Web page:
Your Guide to Garden Design


Whatever your garden style preference, New Zealand offers an ideal climate for gardens and gardening enthusiasts. A New Zealand garden design expert can help you create a professional garden with a difference, with a service covering planning, sourcing plants, planting and landscaping. For the DIY gardener, there are plenty of garden design ideas to give you the well-planned garden of your dreams. If you’re stuck for inspiration, check out our ideas for garden landscape design in New Zealand:

Coastal garden design
Living on one of New Zealand’s coasts offers all the benefits of a relaxing sea view and access to the ocean and beach. Gardening in a coastal environment can be challenging, but it can be done! Here’s how:

  • Choose areas that are sheltered from prevailing winds – added protection from the wind can be gained by growing a hardy variety of hedge.
  • Grow hardy plants – a good bet are daisies, geraniums, wormwood and other silver foliage shrubs, olives, leucospernums, low-growing varieties of lavender, and succulents.
  • Make sure plants are well anchored while establishing their roots – try driftwood or stones on top of the soil when you’re planting, and stake young trees and shrubs.
  • Time your planting – avoid planting during the hot summer months.
  • Focus on soil health – use gypsum to break up clay soil, and add compost, manure and soil conditioners to make soil more nutrient rich.

Container gardens
The apartment lifestyle is a common one, particularly in urban areas and large cities, but living without a garden area doesn’t have to mean your gardening habits are frustrated. Potted plants and container plantings offer an easy garden design solution, adding colour to your balcony, patio or foyer area year round. They can also be placed in your outside garden area and shifted around during the year, making for a versatile gardening option. Follow these tips for successful container gardening:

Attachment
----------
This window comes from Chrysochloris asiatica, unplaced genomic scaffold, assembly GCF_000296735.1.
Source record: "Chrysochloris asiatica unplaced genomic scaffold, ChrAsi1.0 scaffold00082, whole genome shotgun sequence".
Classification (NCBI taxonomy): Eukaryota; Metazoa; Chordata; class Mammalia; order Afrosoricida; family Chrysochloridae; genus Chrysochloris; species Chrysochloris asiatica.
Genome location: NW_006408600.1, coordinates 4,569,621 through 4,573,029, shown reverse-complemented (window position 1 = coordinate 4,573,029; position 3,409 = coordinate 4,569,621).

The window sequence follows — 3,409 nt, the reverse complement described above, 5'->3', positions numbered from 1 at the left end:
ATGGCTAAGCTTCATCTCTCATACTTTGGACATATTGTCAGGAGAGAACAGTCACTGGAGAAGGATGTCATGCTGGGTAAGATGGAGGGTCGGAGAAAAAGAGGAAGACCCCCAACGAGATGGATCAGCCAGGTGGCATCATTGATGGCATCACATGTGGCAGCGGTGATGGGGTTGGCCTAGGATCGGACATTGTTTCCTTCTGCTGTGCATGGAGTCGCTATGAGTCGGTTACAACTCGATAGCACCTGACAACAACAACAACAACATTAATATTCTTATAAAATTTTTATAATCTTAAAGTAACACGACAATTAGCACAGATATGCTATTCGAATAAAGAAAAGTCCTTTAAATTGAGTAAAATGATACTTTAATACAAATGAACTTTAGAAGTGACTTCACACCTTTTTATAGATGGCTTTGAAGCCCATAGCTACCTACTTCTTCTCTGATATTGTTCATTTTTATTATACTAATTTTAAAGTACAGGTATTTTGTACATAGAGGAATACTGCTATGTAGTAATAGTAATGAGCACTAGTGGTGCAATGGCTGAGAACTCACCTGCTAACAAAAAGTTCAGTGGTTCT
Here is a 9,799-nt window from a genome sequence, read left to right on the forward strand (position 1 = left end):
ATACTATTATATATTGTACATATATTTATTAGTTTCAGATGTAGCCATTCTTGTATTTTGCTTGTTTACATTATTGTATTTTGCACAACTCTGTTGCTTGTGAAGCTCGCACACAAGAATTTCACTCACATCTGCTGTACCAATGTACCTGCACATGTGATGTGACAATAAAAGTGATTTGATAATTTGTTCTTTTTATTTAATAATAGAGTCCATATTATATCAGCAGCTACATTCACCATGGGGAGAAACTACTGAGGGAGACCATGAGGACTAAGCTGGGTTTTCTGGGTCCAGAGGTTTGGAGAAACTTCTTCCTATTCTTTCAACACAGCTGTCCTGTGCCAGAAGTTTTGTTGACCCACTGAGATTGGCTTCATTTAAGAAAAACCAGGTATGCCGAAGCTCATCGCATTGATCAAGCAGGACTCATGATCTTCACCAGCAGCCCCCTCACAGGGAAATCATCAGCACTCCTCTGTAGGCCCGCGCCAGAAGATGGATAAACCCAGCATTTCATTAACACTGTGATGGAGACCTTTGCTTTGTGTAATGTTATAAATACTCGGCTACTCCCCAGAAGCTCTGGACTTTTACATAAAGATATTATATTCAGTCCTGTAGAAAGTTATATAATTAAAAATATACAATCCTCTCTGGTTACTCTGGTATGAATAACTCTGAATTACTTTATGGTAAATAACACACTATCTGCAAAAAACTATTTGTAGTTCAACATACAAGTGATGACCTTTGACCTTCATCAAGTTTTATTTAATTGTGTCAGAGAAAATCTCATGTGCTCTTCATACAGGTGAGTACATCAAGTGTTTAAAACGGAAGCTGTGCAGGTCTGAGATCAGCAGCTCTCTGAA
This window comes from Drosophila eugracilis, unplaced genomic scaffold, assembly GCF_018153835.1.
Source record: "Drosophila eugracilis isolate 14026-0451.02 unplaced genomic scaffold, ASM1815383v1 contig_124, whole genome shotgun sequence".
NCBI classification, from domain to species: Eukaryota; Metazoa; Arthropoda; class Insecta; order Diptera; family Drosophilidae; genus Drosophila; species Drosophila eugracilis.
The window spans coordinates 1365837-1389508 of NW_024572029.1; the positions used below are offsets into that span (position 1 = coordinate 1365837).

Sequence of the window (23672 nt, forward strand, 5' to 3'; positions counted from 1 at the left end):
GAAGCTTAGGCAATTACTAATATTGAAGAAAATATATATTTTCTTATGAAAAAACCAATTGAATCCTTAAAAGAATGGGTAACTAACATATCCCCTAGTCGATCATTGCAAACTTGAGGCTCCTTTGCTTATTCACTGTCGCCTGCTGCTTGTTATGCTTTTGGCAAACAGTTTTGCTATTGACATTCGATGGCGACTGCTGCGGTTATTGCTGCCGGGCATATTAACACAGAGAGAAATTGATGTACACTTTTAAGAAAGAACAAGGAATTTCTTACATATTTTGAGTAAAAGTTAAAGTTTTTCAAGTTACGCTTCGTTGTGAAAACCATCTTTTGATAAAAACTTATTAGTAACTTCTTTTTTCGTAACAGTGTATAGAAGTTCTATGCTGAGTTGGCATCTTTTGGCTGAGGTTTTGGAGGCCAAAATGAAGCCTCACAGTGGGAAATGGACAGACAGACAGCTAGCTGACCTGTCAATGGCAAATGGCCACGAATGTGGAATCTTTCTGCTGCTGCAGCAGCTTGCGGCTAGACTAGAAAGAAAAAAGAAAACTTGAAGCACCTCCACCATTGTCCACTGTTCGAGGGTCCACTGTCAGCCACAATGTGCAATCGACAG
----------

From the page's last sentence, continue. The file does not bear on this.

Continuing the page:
• Drainage – make sure your containers have drainage holes and add a small amount of gravel or shingle to the bottom (this will assist with drainage and will keep snails and slugs out).
  • Potting mix – fill your containers with quality potting mix (there are specially formulated container garden mixes available) and don’t fill right to the top: leave a gap for watering.
  • Plan planting – when planting, place the largest plants in first, then bulbs and finally smaller plants, such as succulents and perennials.
  • Feed plants regularly with liquid or granulated fertilizer.
  • Water plants regularly, but avoid leaving the plant sitting in water.
  • Choose the right plants – most plants can grow in a container, but avoid trees and shrubs, and choose those with flowers, foliage and colours that will enhance your garden design.
  • Added extras – pebbles, shells or small pieces of driftwood will add interest.

Formal garden design
If you find yourself with a reasonably large section of land, a formal garden may be the perfect choice. Just think of the magnificence of the gardens at the Palace of Versailles if you run short on inspiration! It may be wise to consult a professional New Zealand garden designer for this ambitious style of garden design; alternatively, create your own garden space with a formal look and feel:

    • Make a careful and detailed garden design – use well-defined lines, angular shapes and symmetrical balance.
    • Add extra features – pathways in formal gardens often lead to a feature point, such as a rose garden, fountain, topiary, pond, statue or sundial.
    • Add garden structures – seats, hedges, archways and gazebos all make good choices, but make sure the style of your garden is consistent.
    • Create pathways – decide on which ground-covering will suit your design. Bricks, stone and pebbles are just three of the many available options.
    • Keep your hedges, topiaries and lawns well maintained – this is essential in creating a successful formal look.

Herb garden designs
A herb garden will bring new zest and excitement to your cooking, with the taste of fresh, homegrown herbs. Growing herbs doesn’t require a great deal of space and can even be done in small containers on your patio, balcony or window sill. Here’s how to make a herb garden work for you:

  • Make your herb garden as small or large as you like – from a small window box to a large garden plot.
  • Plan the layout of your herb garden before you begin – what herbs do you want to grow? Think of the many uses you may have for herbs, such as enjoying a cup of mint tea, making your own pesto from basil and nuts, soaking in a bath with lavender, adding fresh oregano to your Italian cooking, or creating medicinal tinctures.